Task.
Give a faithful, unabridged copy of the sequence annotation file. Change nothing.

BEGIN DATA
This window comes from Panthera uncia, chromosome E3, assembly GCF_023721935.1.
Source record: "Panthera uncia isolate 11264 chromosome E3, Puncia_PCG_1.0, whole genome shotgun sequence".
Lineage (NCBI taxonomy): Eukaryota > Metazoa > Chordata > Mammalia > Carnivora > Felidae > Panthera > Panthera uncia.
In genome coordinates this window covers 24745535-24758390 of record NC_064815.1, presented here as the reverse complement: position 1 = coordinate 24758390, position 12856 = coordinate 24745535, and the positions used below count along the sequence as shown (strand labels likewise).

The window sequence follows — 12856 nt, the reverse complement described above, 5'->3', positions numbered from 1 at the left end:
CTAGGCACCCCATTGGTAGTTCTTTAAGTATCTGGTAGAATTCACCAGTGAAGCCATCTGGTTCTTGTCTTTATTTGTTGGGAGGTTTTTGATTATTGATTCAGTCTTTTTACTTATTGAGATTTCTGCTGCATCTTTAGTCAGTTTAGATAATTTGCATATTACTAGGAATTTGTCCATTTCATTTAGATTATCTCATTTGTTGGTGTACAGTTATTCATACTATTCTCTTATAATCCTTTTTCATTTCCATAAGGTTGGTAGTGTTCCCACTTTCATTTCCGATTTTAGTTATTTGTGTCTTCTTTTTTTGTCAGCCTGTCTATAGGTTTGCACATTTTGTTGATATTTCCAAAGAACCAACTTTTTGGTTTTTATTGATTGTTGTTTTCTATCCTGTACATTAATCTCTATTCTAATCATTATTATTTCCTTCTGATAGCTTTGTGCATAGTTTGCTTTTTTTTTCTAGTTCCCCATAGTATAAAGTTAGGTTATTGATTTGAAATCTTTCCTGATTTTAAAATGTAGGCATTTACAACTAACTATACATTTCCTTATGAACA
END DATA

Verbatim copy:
This window comes from Panthera uncia, chromosome E3, assembly GCF_023721935.1.
Source record: "Panthera uncia isolate 11264 chromosome E3, Puncia_PCG_1.0, whole genome shotgun sequence".
Lineage (NCBI taxonomy): Eukaryota > Metazoa > Chordata > Mammalia > Carnivora > Felidae > Panthera > Panthera uncia.
In genome coordinates this window covers 24745535-24758390 of record NC_064815.1, presented here as the reverse complement: position 1 = coordinate 24758390, position 12856 = coordinate 24745535, and the positions used below count along the sequence as shown (strand labels likewise).

The window sequence follows — 12856 nt, the reverse complement described above, 5'->3', positions numbered from 1 at the left end:
CTAGGCACCCCATTGGTAGTTCTTTAAGTATCTGGTAGAATTCACCAGTGAAGCCATCTGGTTCTTGTCTTTATTTGTTGGGAGGTTTTTGATTATTGATTCAGTCTTTTTACTTATTGAGATTTCTGCTGCATCTTTAGTCAGTTTAGATAATTTGCATATTACTAGGAATTTGTCCATTTCATTTAGATTATCTCATTTGTTGGTGTACAGTTATTCATACTATTCTCTTATAATCCTTTTTCATTTCCATAAGGTTGGTAGTGTTCCCACTTTCATTTCCGATTTTAGTTATTTGTGTCTTCTTTTTTTGTCAGCCTGTCTATAGGTTTGCACATTTTGTTGATATTTCCAAAGAACCAACTTTTTGGTTTTTATTGATTGTTGTTTTCTATCCTGTACATTAATCTCTATTCTAATCATTATTATTTCCTTCTGATAGCTTTGTGCATAGTTTGCTTTTTTTTTCTAGTTCCCCATAGTATAAAGTTAGGTTATTGATTTGAAATCTTTCCTGATTTTAAAATGTAGGCATTTACAACTAACTATACATTTCCTTATGAACA